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Tuesday, 10th April 2012

Global Jihad Sustained Through Africa

Source: Royal United Services Institute (UK)

Key Findings:

As the central leadership of Al-Qa’ida is weakened and challenged, the terrorist movement is looking to partnerships in Saharan and Sub-Saharan Africa to re-group and re-energise itself.

Despite greater co-operation, there seems to be an unresolved tension between transnational aims of Al-Qa’ida-core and the local grievances of African partners.

Following the alliance with Al-Qa’ida-core, regional affiliates such as Al-Qa’ida in the Maghreb and Al-Shabaab have undergone similar patterns of strategic, tactical and propagandistic evolution.

Nigeria’s Boko Haram is still focused on a local campaign, but recent operational refinement and ability to stage deadly ‘spectaculars’ suggests disturbing connections with other regional terror groups.

Links between Al-Qa’ida-core and some jihadist groups in Africa have been established over the last decade which vary in strategic and operational significance.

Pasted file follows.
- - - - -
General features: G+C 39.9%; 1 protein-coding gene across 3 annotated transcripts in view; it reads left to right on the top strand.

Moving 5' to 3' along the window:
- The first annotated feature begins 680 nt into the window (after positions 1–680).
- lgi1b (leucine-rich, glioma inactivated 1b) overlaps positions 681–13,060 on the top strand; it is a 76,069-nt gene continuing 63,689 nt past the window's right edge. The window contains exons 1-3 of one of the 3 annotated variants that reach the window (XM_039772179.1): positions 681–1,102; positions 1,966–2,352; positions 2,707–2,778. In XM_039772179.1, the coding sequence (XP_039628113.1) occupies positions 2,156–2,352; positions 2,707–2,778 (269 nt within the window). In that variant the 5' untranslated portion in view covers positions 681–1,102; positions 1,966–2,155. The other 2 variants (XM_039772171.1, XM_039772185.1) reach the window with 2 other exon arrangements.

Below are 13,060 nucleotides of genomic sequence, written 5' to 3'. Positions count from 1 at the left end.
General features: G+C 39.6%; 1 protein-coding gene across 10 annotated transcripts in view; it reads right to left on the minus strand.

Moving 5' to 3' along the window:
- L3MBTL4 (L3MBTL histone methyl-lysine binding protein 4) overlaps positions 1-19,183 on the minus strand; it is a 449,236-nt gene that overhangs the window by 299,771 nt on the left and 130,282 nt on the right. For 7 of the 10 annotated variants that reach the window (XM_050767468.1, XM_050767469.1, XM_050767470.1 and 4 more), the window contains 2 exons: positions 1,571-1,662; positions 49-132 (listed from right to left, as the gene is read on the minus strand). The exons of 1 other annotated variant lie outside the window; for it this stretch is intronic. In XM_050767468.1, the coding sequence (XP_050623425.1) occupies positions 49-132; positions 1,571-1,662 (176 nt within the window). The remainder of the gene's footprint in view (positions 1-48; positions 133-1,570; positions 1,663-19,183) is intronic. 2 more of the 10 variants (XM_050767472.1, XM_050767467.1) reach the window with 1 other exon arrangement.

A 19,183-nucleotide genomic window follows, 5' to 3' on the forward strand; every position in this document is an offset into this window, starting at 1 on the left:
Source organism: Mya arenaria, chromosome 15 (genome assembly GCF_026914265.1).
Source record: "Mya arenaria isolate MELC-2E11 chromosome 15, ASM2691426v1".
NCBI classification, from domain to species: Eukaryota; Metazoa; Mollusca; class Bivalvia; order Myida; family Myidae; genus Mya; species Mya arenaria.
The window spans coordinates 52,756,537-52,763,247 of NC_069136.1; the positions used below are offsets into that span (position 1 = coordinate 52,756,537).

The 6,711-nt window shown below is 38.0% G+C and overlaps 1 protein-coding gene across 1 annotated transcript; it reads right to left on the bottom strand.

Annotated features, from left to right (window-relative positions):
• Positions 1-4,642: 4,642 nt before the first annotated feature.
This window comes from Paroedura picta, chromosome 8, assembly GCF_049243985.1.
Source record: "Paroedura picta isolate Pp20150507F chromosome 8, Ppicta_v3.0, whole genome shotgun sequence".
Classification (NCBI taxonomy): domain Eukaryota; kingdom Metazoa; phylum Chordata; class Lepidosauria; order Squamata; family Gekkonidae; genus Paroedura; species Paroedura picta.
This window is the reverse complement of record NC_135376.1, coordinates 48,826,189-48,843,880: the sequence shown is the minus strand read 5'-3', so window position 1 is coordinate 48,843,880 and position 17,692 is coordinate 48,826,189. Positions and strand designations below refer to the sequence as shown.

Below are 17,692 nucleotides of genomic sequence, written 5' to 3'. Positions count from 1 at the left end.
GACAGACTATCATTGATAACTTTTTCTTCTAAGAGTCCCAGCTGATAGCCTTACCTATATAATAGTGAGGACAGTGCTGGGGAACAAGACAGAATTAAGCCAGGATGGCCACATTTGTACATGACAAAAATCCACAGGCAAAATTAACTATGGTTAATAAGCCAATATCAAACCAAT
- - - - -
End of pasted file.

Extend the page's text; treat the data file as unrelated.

A range of new challenges are possible as jihadism evolves and disperses into territories of ungoverned space across large stretches of the African continent. Among these are the potential for radicalisation and mobilisation of a new subset of British youth in the UK.

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Having begun his career in academic libraries, Adrian Janes has subsequently worked extensively in public libraries, chiefly in enquiry work as an Information Services librarian. In this role he has had particular responsibility for information from both the UK Government and the European Union. He wrote a detailed report on sources for the latter which was published by FreePint in 2007, and has contributed articles to FreePint and ResourceShelf. He is involved in training in information literacy and the use of online reference resources.

A Contributing Editor to DocuTicker, he also write reviews for Pennyblackmusic.

More articles by Adrian Janes »



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